Format

Send to

Choose Destination
See comment in PubMed Commons below
Am J Gastroenterol. 2002 Jan;97(1):95-8.

Antiendomysial antibody detection in fecal supernatants: in vivo proof that small bowel mucosa is the site of antiendomysial antibody production.

Author information

  • 1Department of Clinical Sciences, University of Rome La Sapienza, Italy.

Abstract

OBJECTIVES:

Serum antiendomysial antibodies (EMAs), highly sensitive and specific serological markers of celiac disease (CD), are detectable in culture media of biopsy samples from CD patients. This finding can be considered an in vitro evidence that intestinal mucosa is a site of EMA production. To confirm this finding, we investigated the presence of EMAs and of anti-tissue transglutaminase (anti-tTG), recently identified as the autoantigen of the EMA, in fecal supernatants of CD patients.

METHODS:

Twenty-one newly diagnosed CD patients, 10 treated CD patients on a gluten-free diet, and 14 control disease patients on a gluten-containing diet were enrolled. Twenty-four-hour stool collections and fecal supernatants were obtained from all patients in the study. Biopsy cultures were also performed. IgA EMAs were detected in sera, culture media, and fecal supernatants. IgA, IgG, IgM, and IgE anti-gliadin antibodies (AGAs) and IgA anti-tTG antibodies were measured in fecal supernatants. The weights, water content, and pHs of the 24-h stool collections were also measured.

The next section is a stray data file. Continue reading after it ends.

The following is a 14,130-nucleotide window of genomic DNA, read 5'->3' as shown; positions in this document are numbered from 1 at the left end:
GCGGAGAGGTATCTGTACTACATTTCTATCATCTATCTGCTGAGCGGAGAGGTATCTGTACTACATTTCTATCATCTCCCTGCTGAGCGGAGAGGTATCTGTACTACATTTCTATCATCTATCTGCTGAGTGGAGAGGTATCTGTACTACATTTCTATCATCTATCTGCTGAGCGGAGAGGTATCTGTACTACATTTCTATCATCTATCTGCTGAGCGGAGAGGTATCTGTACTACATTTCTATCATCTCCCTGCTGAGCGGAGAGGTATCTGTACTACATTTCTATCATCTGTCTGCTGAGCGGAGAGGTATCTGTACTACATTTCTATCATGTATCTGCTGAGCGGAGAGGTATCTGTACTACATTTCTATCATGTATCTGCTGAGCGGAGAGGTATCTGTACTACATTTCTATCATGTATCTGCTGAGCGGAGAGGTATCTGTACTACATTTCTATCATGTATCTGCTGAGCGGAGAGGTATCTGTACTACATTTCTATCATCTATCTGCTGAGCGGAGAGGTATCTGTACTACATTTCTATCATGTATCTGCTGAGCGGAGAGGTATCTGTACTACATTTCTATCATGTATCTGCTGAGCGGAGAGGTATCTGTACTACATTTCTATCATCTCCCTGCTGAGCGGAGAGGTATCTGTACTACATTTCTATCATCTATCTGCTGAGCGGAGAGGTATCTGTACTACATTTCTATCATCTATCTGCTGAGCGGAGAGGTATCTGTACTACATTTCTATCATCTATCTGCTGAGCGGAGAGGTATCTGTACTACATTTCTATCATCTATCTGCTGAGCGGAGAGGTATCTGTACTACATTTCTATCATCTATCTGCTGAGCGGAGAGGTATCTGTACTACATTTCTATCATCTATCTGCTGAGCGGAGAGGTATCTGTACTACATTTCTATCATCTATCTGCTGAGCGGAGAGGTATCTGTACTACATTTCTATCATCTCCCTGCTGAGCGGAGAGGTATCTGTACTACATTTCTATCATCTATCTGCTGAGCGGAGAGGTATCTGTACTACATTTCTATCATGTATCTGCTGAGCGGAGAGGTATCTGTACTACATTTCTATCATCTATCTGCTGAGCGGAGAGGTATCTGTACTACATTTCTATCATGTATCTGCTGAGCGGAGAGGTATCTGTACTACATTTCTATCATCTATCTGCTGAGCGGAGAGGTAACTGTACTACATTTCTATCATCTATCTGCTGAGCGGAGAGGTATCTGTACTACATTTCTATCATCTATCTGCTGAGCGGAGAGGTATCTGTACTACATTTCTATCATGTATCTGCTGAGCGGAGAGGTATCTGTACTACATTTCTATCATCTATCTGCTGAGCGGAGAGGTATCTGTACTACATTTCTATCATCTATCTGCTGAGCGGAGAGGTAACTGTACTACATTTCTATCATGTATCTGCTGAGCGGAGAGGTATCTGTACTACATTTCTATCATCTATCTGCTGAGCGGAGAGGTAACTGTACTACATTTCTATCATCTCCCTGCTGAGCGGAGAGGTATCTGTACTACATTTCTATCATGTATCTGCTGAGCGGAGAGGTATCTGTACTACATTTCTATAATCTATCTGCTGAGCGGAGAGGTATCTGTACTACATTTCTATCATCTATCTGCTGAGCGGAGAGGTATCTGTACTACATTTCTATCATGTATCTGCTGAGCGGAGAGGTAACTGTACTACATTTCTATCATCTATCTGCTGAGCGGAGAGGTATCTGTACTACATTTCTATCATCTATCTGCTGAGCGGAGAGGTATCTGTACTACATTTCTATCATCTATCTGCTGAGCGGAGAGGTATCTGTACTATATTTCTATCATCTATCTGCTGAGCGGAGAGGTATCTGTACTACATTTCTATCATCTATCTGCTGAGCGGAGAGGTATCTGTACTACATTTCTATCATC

RESULTS:

In all untreated CD patients EMAs were detectable in sera, culture media, and fecal supernatants. In treated CD patients, EMAs were detected only in culture media after in vitro gliadin challenge. No EMAs were detected in controls. Anti-tTG levels were higher in untreated CD patients than in treated CD patients and controls. IgA AGA levels were higher in untreated CD patients than in treated CD and control patients, whereas IgM AGAs were higher in both untreated and treated CD patients than in controls. No statistically significant differences were observed for IgG and IgE AGAs among the above-mentioned populations. Fecal weights, water content, and pHs were higher in untreated CD than in control patients.

CONCLUSIONS:

The presence of EMAs in fecal supernatants represents the in vivo proof that intestinal mucosa is a site of EMA production. Furthermore, EMA detection in the stools could be a simple and useful additional tool to clarify diagnosis in the patchy conditions of CD.

[PubMed - indexed for MEDLINE]
PubMed Commons home

PubMed Commons

0 comments
How to join PubMed Commons

    Supplemental Content

    Full text links

    Icon for Nature Publishing Group
    Loading ...
    Write to the Help Desk